Except for coiled tubing, most tubular goods used for downhole operations
(such as drillpipe and sucker rod) have connectors. Because a connector and the
pipe body have different outer radii, the deformation and buckling behavior of
a pipe with connectors constrained in a wellbore is much more complicated.
However, most buckling models were established by neglecting the existence and
effects of connectors.
In this paper, buckling equations of a pipe with connectors in horizontal
wells were derived with application of elastic-beam theory. The axis of an
unbuckled pipe is a 2D curve in the vertical plane and has three
configurations--no contact, point contact, and wrap contact. We derived the two
critical distances between connectors, Lc1 and
Lc2, beyond which a pipe changes its configuration
from one to another. The authors proposed an algorithm to determine the
critical force (Fcrs) of buckling by numerically solving the
buckling equations using the fourth-order Ronge-Kuta method.
Both the distance between two adjacent connectors (Lc) and
the radius difference between a connector and the pipe body
(Δrc) have significant impact on the critical force, in
addition to net clearance between a pipe and wellbore (r0),
bending stiffness (EI), and weight per unit length (w) of pipe.
When Lc is small, radial deflection is negligible.
Fcrs increases as Δrc increases. However,
when Lc is close to Lc1, effects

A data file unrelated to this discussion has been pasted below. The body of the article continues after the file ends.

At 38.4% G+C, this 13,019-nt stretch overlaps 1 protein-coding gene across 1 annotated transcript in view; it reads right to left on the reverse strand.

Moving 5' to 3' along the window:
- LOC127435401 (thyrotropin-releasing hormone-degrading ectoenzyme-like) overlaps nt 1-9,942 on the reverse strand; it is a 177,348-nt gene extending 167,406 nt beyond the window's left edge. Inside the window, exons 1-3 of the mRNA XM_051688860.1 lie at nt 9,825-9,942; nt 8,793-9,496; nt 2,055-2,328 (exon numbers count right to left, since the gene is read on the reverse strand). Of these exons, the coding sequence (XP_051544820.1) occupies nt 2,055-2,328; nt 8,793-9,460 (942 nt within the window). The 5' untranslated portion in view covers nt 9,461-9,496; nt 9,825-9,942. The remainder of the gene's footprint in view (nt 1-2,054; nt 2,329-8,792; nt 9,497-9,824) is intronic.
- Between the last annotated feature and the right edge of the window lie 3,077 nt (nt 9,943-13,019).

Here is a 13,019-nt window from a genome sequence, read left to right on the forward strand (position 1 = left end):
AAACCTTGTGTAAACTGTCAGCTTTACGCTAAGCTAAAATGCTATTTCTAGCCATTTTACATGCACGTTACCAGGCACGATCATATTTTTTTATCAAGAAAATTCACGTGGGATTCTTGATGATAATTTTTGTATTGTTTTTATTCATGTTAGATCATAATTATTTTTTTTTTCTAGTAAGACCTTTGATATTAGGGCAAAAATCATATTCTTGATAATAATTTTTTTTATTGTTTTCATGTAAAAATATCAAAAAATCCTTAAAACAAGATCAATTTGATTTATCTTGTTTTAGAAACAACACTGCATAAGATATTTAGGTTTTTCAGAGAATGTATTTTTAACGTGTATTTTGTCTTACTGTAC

of radial displacement become significant, and Fcrs decreases
dramatically as Δrc increases. Fcrs
decreases as Lc increases when Lc <
Lc1, and it reaches its minimum at
Lc = Lc1. When
Lc > Lc1,
Fcrs fluctuates as Lc increases. Some
curves of Lc1, Lc2,
and Fcrs, all in dimensionless forms, were calculated and
presented in this paper for practical applications.
Our numerical results show that the critical force may reduce by 20 to 60%
for commonly used drillpipes and sucker rods with centralizers, which indicates
that a pipe string designed without considering the effects of connectors may
be risky. The results presented in this paper may provide some practical
guidance for optimal design of centralizers for sucker-rod strings, or may
avoid some risks because of improper design of drillpipe strings.
© 2012. Society of Petroleum Engineers
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- Original manuscript received:
26 June 2011
- Meeting paper published:
31 October 2011
- Manuscript approved:
11 November 2011
- Published online:
31 August 2012
- Version of record:
12 September 2012